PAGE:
As we adjust to life after the space shuttle, we face new learning challenges for new missions.">
Space shuttle Atlantis is seen over the Bahamas prior to a perfect docking with the International Space Station at 10:07 a.m. (CDT). Part of a Russian Progress spacecraft which is docked to the station is in the foreground.
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As we adjust to life after the space shuttle, we face new learning challenges for new missions.
We have known this day was coming for a long time.
The retirement of the space shuttle is a momentous change for NASA, and it’s also a deeply personal issue. For most of us at NASA today, the shuttle is inseparable from our conception of human spaceflight. As I wrote in ASK 37, the shuttle has shaped the agency’s mission, organization, and self-image for thirty years. The emotion surrounding the launch of STS-135 is something I will carry with me forever. It was a triumph tinged with sadness about what we are leaving behind.
At the same time, it is incredibly energizing to realize that even as we find it hard to fathom human spaceflight after the shuttle, the future will bring possibilities that we can’t yet imagine. After Apollo-Soyuz marked the end of the Apollo program in 1975, nobody knew what the shuttle held in store for us. The signature accomplishments that we now celebrate – the Hubble servicing missions, the construction of the space station – were far off in the distance. There were setbacks and painful losses along the way as well. And yet we persevered, learned, and grew, both as an agency and as a space-faring nation.
The good news is that the American public still expresses strong support for space exploration. A recent poll by Pew Research Center found that nearly six in ten Americans (58%) say it’s essential for the United States to continue being a world leader in space exploration. At the same time, polls by Pew and others show that the top public concerns today are about the economy and jobs. It’s critical that we understand this reality.
This panoramic view was photographed from the International Space Station toward Earth, looking past space shuttle Atlantis' docked cargo bay and part of the station, including a solar array panel. The photo was taken as the joint complex passed over the southern hemisphere. Aurora Australis or the Southern Lights can be seen on Earth's horizon and a number of stars also are visible.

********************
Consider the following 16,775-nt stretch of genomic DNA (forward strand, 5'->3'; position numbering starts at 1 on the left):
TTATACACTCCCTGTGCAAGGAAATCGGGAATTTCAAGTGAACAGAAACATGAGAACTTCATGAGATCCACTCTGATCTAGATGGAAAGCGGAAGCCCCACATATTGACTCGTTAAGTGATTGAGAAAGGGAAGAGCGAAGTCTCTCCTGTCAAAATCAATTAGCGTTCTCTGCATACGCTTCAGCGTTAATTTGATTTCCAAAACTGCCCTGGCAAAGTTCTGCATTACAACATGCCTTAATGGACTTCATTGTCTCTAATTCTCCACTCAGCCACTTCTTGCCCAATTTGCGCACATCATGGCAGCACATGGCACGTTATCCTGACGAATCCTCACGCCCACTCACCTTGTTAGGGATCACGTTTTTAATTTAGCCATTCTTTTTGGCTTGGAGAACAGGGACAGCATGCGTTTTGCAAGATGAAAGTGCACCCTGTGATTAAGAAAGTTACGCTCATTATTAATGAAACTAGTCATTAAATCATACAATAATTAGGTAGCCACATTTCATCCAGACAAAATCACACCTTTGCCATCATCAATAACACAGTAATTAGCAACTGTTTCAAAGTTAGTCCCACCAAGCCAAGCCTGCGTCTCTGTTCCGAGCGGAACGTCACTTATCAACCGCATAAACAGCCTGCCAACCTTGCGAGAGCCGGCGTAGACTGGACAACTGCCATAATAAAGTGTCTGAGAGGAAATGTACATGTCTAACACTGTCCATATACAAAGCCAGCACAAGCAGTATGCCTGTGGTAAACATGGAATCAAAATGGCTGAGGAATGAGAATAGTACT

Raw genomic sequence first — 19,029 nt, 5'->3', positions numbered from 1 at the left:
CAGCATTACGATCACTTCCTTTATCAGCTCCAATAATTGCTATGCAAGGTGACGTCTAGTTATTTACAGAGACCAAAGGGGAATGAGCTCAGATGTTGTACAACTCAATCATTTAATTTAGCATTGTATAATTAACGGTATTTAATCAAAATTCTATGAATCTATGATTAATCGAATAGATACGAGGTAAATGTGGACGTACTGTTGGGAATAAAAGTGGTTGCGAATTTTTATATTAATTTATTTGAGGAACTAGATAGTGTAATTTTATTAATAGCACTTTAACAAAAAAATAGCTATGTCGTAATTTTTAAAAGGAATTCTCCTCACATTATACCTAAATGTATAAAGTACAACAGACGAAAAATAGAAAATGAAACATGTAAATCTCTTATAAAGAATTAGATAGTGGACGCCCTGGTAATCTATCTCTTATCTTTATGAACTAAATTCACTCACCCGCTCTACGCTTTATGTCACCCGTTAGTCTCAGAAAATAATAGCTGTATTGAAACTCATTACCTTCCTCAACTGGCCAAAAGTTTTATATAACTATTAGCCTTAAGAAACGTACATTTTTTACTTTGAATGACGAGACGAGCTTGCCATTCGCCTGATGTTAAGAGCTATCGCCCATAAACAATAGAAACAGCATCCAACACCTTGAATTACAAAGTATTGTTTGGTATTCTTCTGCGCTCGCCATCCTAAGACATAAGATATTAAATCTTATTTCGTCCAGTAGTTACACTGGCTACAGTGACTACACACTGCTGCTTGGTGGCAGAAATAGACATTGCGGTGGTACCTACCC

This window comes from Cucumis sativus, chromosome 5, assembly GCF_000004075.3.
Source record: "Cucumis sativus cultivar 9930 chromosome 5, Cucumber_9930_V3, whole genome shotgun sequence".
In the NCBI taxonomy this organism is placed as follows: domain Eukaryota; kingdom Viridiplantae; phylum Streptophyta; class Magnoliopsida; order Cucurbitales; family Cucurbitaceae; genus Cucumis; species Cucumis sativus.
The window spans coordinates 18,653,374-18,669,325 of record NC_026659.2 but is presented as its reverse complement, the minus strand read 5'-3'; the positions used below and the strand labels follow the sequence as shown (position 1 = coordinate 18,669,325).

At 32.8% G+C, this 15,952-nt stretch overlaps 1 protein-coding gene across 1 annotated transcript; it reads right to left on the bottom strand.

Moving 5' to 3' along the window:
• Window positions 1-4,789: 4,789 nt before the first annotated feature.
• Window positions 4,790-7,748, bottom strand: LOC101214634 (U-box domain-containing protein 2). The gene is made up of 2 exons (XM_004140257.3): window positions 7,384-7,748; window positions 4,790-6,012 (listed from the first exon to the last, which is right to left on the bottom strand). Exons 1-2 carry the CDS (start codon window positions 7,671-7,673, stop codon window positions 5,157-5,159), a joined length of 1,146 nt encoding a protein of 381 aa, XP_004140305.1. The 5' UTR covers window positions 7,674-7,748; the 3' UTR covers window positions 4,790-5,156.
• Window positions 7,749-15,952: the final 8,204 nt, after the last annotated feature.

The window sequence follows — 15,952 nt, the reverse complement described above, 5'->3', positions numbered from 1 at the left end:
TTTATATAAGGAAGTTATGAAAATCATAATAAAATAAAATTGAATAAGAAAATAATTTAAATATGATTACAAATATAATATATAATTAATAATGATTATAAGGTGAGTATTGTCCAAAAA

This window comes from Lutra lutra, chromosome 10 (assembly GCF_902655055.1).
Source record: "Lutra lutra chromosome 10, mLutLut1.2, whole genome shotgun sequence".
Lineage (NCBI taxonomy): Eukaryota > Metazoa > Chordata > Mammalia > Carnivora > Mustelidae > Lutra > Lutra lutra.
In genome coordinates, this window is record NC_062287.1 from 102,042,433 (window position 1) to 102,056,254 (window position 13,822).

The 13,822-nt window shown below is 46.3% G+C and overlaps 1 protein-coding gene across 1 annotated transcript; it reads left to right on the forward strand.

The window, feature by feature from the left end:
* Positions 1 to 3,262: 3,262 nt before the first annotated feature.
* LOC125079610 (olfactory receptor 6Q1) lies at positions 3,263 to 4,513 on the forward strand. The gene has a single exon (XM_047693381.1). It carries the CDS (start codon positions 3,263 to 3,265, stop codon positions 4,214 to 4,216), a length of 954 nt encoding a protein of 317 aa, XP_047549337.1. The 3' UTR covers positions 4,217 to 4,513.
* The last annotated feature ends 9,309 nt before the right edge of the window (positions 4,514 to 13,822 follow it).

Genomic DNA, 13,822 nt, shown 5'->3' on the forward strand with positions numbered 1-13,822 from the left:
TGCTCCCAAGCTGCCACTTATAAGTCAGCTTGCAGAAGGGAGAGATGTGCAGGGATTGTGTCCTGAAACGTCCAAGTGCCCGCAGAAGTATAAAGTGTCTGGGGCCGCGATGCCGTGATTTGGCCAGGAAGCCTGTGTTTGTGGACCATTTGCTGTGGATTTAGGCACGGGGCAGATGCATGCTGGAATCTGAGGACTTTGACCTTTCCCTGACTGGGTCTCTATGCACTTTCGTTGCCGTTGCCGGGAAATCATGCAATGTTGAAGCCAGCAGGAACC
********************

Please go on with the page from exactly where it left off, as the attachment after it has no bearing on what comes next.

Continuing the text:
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The next generation of human spaceflight transportation systems will come online in a world that’s very different than the one that shaped the context for the shuttle in 1981. First, we’re living in a time of highly constrained government resources, and we should not anticipate that this will change anytime soon. Cost will be a paramount concern for all new systems.
A related issue is the way we work with the private sector. New models for procuring commercial space services are sure to change the way NASA does business. Contract management, acquisition strategy, and effective insight and oversight will only grow in importance.
Third, there has been a globalization of space exploration. At the time of STS-1, only a handful of nations had ever sent an astronaut into space. The space shuttle helped to change that. International cooperation is now central to our approach to human spaceflight. Between the International Space Station and our reliance on the Soyuz for the next few years, we have entered a wholly collaborative paradigm.
Finally, NASA faces a “gray-green” divide in its workforce. The average workforce age is 47, but the distribution is not even. There are lots of veterans with decades of experience, and there’s a new generation of young professionals, but there are relatively few mid-career professionals in between to bridge the gap.
The Academy is working to address all these trends through its professional development activities. Our efforts to promote learning together with international partners and to meet the needs of young professionals across the agency are particularly important right now. Our future in human spaceflight will depend on smart networks that span government, industry, academia, and international partners. As with the shuttle, the success of our next generation of space transportation systems will depend first and foremost on people.
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